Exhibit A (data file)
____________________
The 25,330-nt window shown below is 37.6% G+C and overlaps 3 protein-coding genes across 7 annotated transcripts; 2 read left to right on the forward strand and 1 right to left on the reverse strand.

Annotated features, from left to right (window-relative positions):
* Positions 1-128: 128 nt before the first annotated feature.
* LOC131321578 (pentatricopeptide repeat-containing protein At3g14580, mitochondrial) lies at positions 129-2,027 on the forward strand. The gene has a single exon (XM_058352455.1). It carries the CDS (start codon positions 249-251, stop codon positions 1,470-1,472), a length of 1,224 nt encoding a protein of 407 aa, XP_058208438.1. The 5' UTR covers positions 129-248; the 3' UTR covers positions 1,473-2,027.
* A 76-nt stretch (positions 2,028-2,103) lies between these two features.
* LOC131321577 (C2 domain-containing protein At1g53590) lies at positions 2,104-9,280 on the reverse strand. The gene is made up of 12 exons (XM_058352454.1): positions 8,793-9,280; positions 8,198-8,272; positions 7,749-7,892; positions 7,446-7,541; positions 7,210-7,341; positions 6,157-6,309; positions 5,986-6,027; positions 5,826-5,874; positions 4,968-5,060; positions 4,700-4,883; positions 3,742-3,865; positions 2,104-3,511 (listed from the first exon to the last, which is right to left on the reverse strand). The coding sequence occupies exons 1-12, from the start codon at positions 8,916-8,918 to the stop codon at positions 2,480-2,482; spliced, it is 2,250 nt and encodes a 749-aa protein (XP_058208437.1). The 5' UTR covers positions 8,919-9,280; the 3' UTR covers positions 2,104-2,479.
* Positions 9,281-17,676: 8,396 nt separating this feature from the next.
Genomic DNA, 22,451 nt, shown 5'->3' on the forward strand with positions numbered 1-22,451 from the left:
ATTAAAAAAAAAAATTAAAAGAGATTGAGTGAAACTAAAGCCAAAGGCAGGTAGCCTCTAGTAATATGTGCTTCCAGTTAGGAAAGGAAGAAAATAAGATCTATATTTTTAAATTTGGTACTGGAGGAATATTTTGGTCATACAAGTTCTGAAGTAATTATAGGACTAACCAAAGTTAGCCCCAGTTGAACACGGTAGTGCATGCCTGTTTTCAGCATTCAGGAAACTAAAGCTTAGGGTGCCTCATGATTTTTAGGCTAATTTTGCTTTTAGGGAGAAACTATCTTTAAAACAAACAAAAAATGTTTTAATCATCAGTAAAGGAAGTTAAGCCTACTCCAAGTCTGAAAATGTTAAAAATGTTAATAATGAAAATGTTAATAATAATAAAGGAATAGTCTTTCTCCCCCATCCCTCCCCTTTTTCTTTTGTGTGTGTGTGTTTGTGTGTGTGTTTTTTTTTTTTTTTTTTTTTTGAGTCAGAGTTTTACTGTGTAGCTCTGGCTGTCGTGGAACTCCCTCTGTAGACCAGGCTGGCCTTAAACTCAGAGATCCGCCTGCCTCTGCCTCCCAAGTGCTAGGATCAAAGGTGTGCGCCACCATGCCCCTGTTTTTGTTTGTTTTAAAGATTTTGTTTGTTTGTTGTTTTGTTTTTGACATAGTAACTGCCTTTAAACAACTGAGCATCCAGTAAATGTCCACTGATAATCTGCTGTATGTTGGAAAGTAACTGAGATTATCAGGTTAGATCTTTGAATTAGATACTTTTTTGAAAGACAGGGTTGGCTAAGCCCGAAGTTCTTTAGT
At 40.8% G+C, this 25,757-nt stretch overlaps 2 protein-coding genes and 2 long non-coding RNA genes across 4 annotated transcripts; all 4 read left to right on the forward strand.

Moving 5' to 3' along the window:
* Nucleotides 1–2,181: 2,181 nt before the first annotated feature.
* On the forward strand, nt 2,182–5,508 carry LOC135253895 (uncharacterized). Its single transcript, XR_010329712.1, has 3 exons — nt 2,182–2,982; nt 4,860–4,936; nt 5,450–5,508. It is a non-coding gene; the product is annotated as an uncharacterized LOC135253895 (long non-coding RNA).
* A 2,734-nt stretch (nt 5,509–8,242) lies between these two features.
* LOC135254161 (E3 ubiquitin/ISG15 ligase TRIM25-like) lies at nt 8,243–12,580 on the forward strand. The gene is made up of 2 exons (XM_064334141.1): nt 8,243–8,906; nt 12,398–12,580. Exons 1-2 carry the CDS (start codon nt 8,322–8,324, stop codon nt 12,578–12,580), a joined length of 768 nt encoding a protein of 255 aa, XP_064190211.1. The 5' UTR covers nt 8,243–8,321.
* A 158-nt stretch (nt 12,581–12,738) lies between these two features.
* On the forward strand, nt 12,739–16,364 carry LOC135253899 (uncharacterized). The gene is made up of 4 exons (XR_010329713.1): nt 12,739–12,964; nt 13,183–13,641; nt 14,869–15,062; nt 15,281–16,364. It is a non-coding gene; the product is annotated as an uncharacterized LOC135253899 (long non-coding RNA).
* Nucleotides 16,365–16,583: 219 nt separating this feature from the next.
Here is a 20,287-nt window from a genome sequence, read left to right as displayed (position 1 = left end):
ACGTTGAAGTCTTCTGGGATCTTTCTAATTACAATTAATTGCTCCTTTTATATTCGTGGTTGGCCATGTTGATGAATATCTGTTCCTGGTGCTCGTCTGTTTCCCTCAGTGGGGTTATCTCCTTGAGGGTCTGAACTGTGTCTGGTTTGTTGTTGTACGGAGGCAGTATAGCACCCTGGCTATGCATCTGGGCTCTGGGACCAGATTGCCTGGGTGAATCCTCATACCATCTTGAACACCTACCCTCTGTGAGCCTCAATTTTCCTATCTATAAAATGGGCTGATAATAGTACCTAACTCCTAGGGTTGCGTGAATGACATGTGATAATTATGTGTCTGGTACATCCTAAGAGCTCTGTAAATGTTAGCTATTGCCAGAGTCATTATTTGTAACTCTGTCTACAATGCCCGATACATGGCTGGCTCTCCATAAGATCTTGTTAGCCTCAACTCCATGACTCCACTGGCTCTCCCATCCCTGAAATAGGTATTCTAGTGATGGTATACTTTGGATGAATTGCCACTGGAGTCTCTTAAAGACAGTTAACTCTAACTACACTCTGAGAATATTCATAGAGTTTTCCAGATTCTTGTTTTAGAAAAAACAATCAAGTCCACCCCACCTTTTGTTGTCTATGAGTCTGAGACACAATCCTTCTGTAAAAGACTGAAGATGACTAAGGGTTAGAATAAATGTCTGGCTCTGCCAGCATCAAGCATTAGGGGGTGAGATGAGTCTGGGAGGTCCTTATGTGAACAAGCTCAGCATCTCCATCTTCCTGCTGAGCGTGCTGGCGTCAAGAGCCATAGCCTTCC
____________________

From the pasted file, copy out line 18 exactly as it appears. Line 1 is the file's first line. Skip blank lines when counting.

* Nucleotides 16,365–16,583: 219 nt separating this feature from the next.